Swedish student Sven Englund, in a photo posted on his Facebook account.
A Swedish student’s study abroad semester at Fudan University has come to an abrupt halt after authorities revoked his residence permit for attempting to organise a “freedom flash mob” that was to have taken place on July 1, the 90th anniversary of the Chinese Communist Party.
24-year-old Sven Englund, a chemical engineering student from Uppsala University, posted three open letters written in Chinese to President Hu Jintao on a blog. In his first open letter, he questioned why China was called a “People’s Republic”, not a “Communist Republic”. In the second, he asked the President why the Chinese government was urging its people not to forget incidents like the Japanese massacre of Nanking, but made it difficult for them to find out the truth about events like the Cultural Revolution and the 1989 Tiananmen student uprisings. In the third and final open letter, Englund invited the President to a flash mob that he was organising on the Bund, where freedom-loving participants would gather for five minutes with the word “自由” (“freedom”) written visibly on their bodies.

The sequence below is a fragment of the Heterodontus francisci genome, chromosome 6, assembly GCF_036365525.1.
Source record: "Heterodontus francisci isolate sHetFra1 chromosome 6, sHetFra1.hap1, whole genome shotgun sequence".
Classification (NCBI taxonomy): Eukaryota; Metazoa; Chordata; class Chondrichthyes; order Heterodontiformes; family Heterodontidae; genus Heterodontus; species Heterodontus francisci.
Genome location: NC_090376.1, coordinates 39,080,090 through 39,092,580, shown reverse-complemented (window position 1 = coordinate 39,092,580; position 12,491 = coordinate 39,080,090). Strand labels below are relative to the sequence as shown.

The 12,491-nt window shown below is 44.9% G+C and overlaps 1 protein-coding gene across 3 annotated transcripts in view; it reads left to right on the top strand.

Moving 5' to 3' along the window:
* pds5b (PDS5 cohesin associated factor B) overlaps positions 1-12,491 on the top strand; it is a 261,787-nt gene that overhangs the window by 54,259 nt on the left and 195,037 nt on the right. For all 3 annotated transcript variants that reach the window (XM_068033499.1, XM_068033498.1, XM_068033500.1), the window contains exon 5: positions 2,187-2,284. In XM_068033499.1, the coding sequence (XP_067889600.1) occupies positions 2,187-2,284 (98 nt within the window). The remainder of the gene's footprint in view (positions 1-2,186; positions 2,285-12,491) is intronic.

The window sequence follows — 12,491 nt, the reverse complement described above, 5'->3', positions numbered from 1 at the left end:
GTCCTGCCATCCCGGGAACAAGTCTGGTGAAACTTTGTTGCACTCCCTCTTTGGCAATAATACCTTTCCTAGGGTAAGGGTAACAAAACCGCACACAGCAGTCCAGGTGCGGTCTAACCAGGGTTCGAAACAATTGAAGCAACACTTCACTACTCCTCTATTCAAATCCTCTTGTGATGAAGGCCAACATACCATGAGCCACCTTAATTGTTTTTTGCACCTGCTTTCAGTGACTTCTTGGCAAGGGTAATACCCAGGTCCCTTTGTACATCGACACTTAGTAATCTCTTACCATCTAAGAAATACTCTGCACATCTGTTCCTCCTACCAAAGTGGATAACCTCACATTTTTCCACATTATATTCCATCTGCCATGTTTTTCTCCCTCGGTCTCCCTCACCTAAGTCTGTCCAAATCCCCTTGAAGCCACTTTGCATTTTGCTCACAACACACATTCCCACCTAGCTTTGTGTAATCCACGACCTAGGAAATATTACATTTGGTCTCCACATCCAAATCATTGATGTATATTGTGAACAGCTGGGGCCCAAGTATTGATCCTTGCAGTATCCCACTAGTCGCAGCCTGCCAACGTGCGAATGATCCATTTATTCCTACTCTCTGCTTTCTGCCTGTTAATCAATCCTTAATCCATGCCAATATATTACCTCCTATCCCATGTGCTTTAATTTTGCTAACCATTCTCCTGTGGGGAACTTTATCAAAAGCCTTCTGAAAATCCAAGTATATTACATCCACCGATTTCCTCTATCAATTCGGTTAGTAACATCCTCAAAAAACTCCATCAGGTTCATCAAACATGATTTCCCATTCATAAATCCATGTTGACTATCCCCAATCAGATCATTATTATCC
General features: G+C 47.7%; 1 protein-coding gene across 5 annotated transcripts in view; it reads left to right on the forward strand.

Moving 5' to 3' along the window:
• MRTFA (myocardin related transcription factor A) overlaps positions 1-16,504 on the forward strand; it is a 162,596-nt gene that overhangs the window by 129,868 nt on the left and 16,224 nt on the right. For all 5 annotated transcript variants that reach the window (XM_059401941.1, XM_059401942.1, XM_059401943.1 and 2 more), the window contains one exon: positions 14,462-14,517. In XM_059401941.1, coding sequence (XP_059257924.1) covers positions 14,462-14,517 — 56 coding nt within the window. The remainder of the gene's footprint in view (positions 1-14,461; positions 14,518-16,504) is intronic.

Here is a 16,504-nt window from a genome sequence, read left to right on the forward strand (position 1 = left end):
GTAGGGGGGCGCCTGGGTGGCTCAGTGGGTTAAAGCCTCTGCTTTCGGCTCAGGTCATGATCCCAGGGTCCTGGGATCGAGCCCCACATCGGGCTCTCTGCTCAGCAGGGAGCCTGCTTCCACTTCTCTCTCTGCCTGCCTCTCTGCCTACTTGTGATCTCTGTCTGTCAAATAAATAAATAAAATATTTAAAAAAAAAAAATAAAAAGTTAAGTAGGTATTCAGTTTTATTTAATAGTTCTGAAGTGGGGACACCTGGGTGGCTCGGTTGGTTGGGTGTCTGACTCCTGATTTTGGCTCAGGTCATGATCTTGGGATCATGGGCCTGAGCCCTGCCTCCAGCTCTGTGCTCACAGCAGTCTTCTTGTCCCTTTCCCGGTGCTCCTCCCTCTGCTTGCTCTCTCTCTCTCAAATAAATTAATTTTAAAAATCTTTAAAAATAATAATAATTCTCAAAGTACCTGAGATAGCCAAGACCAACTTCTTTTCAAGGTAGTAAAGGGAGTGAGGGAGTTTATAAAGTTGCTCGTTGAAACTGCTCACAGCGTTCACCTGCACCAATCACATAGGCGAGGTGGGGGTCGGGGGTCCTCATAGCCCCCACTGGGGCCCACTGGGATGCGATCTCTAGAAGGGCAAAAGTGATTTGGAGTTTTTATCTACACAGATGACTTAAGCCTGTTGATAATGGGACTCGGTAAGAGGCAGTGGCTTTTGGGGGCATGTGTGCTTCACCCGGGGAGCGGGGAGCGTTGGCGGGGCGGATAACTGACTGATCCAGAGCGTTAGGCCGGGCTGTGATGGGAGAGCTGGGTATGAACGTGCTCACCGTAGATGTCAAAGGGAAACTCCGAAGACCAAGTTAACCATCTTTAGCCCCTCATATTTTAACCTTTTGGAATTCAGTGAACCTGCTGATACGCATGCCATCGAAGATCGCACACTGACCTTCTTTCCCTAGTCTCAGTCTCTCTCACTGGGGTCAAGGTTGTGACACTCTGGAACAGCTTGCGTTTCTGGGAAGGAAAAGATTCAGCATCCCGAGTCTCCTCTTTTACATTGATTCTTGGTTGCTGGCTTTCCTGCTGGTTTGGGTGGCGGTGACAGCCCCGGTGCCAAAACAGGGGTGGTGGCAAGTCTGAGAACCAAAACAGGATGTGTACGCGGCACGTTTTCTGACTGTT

On July 1, hours before the flash mob was scheduled to take place, Englund was picked up by national security officers and interrogated for several hours. The warrant that he was shown indicates that he was wanted for “causing harm to social management.” During the interrogation, the officers, he said, tried to coerce him into giving them the password to his blog, which he adamantly refused. Upon his release, Englund wrote a new entry to the blog, saying the flashmob was cancelled and that anyone who showed up would be responsible for their own safety.
In the meanwhile, Englund had his passport impounded, his residence permit revoked, and was given just a few days to pack up and leave. On Saturday, Englund departed from Shanghai and arrived yesterday in his hometown of Gotland.
Since touching down in Sweden, Englund has been besieged by the media. In an interview with Expressen, he described getting interrogated by Chinese security as an “interesting experience” and that he had no regrets for what he did. If given the chance, said Englund in a separate interview with Sveriges Radio, he would “do it all over again”.
On Twitter, Englund attracted several hundred new followers, most of whom appear to be Chinese sympathisers, overnight. He says in a recent tweet that officers told him he was “welcome back” in China some day, but remains unsure if he will ever be back. For the immediate future, Englund plans to write his graduation thesis in Taiwan.